“Jack, if Pierson wants an after-action report, you can give him one.”
“But, Mike, I wasn’t there! Every time something interesting happened, you sent me somewhere else.”
“Not all of it. What about taking down the Emir? You were there for that, weren’t you?”
“So that’s what, one out of five?” He held up a hand and started ticking off fingers.
“First bomb, Groznyy. We were where?”
“St. Louis,” mumbled Mike.
“So all the information I have is second- or third-hand. That makes my boss so happy! Second? Kek-Usn - and, by the way? I didn’t enjoy flying in a fucking Hind on top of three hundred kilos of Semtex, fuck you very much! - Kek-Usn, and the Emir, right?”
“Right.” Mike caught Adams rolling his eyes, and Katrina hiding a smirk. He turned to face Jack more fully and doubly flipped both of them off behind his back.
“That, I can do my job properly. But then you send me back to Elista with a shitload of bombs that have lead aprons rigger-taped to them -”
“You volunteered, Jack,” interrupted Mike. More snickering. He wanted to turn to say something really rude but Jack was still in full bitching mode and had caught his breath.
“Yeah, whatever. The point is, I spent the next eight hours welding lead plates onto live bombs.”
“And your point is?”
Hughes didn’t answer, just continued. “I finally haul my ass back here and find out that I’d just missed a major battle between Rangers and Chechens! Mortars, machine guns, snipers, bunkers, you name it, it was there! And where was I?”
“Screwing my harem manager? I‘m sure Pierson would love details of that type of close quarters action. What‘s that story going to be - diplomacy? Tying down loose ends? Or language lessons in pillow talk?”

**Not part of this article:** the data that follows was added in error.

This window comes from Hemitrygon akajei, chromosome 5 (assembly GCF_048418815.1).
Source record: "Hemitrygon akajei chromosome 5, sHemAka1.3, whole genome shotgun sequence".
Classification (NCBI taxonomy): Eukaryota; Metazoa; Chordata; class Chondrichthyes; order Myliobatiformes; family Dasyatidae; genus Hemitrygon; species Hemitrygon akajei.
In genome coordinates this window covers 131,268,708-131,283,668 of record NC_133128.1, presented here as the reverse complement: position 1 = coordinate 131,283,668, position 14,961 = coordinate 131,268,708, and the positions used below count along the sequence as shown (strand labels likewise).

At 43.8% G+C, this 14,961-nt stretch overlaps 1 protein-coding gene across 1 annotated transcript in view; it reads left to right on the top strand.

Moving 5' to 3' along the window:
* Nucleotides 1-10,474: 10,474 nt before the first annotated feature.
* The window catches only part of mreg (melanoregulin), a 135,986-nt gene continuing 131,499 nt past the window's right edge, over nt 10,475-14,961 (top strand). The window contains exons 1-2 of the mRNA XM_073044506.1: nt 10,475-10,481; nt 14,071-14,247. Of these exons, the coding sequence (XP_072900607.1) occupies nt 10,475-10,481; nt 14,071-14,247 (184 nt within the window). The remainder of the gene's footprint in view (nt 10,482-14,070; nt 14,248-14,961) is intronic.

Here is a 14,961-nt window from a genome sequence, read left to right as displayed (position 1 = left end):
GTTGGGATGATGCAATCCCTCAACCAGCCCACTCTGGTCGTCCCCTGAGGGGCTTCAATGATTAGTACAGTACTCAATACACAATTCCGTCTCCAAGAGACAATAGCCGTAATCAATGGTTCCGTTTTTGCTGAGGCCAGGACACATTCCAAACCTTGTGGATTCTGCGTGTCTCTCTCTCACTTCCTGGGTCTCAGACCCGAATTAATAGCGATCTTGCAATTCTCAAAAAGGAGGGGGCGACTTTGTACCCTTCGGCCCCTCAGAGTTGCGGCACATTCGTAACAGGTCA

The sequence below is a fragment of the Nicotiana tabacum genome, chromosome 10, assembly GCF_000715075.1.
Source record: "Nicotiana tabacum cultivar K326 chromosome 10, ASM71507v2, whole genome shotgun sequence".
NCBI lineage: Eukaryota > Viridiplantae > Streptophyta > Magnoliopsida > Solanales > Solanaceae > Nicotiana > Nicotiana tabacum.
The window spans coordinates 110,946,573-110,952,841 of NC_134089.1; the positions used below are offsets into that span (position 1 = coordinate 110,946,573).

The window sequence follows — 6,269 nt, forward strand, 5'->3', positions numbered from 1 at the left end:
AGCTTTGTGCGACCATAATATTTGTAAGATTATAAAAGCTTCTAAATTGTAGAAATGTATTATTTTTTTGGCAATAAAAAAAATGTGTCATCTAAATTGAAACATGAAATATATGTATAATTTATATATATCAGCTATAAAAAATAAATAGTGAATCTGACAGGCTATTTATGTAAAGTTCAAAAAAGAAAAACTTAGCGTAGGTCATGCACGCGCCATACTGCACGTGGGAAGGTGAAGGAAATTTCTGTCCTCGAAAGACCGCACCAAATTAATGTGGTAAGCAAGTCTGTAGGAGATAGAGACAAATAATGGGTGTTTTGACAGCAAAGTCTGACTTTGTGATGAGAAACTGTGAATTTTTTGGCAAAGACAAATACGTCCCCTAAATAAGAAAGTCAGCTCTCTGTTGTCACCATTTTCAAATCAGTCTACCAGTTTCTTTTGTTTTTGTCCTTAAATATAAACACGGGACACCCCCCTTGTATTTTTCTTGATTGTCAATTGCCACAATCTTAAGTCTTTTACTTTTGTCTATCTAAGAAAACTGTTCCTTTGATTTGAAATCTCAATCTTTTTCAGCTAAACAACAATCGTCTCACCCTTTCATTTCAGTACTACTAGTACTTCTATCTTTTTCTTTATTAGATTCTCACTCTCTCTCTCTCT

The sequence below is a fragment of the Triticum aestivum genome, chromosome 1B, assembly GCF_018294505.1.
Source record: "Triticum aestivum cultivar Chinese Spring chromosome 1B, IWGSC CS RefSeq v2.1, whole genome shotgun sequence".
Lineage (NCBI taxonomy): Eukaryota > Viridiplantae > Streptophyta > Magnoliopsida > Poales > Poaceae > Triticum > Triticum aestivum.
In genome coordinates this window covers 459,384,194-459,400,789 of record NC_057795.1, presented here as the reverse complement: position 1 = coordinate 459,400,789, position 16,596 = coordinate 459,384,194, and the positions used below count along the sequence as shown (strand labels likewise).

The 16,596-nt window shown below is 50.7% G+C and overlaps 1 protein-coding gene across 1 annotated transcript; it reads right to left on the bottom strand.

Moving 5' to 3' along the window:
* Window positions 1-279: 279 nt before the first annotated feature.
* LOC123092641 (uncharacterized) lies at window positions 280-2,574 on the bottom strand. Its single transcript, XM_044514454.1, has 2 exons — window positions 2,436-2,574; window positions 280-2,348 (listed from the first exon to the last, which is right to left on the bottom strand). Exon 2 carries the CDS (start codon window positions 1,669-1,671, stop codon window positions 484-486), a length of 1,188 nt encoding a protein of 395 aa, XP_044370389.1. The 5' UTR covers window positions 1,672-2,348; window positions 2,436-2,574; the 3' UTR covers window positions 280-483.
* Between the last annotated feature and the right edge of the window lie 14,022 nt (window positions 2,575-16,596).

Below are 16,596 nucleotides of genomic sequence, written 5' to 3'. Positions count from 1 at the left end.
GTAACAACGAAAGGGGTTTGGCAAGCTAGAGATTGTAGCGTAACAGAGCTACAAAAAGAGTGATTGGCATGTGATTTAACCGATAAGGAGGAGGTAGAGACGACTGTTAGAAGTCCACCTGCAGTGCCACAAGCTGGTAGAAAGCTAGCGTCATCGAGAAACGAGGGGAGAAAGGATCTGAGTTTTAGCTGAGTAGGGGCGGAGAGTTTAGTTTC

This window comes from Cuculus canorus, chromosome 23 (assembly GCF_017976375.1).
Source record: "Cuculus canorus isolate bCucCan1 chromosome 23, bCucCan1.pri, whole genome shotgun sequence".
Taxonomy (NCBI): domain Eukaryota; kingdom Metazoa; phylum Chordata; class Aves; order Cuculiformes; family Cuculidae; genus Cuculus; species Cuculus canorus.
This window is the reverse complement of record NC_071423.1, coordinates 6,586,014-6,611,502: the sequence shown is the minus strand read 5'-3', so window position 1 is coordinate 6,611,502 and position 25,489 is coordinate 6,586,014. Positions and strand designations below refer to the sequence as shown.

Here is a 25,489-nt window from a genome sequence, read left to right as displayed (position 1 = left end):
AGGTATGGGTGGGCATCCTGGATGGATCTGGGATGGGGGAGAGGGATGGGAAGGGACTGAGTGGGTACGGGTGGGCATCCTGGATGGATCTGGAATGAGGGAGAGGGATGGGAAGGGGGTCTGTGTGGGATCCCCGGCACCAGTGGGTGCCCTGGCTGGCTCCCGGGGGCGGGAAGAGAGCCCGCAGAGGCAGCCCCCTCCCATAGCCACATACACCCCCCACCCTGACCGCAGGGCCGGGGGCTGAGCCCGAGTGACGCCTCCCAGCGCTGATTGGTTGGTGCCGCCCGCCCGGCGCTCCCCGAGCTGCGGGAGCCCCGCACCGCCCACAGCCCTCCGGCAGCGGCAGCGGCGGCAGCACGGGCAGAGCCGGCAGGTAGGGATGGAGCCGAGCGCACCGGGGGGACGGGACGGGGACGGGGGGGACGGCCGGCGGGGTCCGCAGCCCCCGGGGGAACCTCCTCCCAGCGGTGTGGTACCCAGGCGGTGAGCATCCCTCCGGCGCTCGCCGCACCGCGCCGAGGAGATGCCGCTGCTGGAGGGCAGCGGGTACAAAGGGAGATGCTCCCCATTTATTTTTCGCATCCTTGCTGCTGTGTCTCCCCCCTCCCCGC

“That’s totally not the point!”
“That’s not what she said.” Nobody could hide their giggles any longer. Jack blushed a little, but being a good Marine he pushed on. Forward momentum for good or ill.
“I had intended simply to lie down for an hour. Next thing I know, my hands are tied to the bed and she’s blowing me! What do you think I was gonna do?” Hughes said desperately.
“Cum again? I didn’t hear that last part,” Adams added in laughing.
“Need better situational awareness there, Jack. And Chief? Unless you have something constructive to say, shut it.”
Returning to the subject, Hughes said, “Fourth. The action in the woods.”
“That was personal between Cottontail, J, and Schwenke. You’re welcome to interview any or all of ‘em. I wouldn‘t recommend going to see J, though. Only doctors and nurses Katya‘s personally cleared are getting into that room.”
“Great, I have permission to interview a man on a respirator, a bitch I wouldn’t dare to piss off, and a lunatic whose body has disappeared.”
“You have Oleg’s report,” Mike added helpfully. “And you could give the President Kurt’s nuts. I’m sure the crows haven’t touched them yet. And if you make a little coin purse out of his sack, Katya might just be impressed enough to talk to you.”
“Fifth and finally, Moscow. But you send me to babysit a hundred-fifty kiloton bomb in a Hind - which is almost as much fun as Semtex, you know? - to a tiny, stinking port on the Black Sea. There I get the third degree from some CIA degenerates who hadn’t been, let’s see if I remember this right: ‘briefed on the non-itineraried presence of an officered member of the United States Armed Forces in connection with transportation of nuclear deterrent products en route to the US for dismantlification and recycling pursuant to -’ some Executive Order I’ve never heard of.”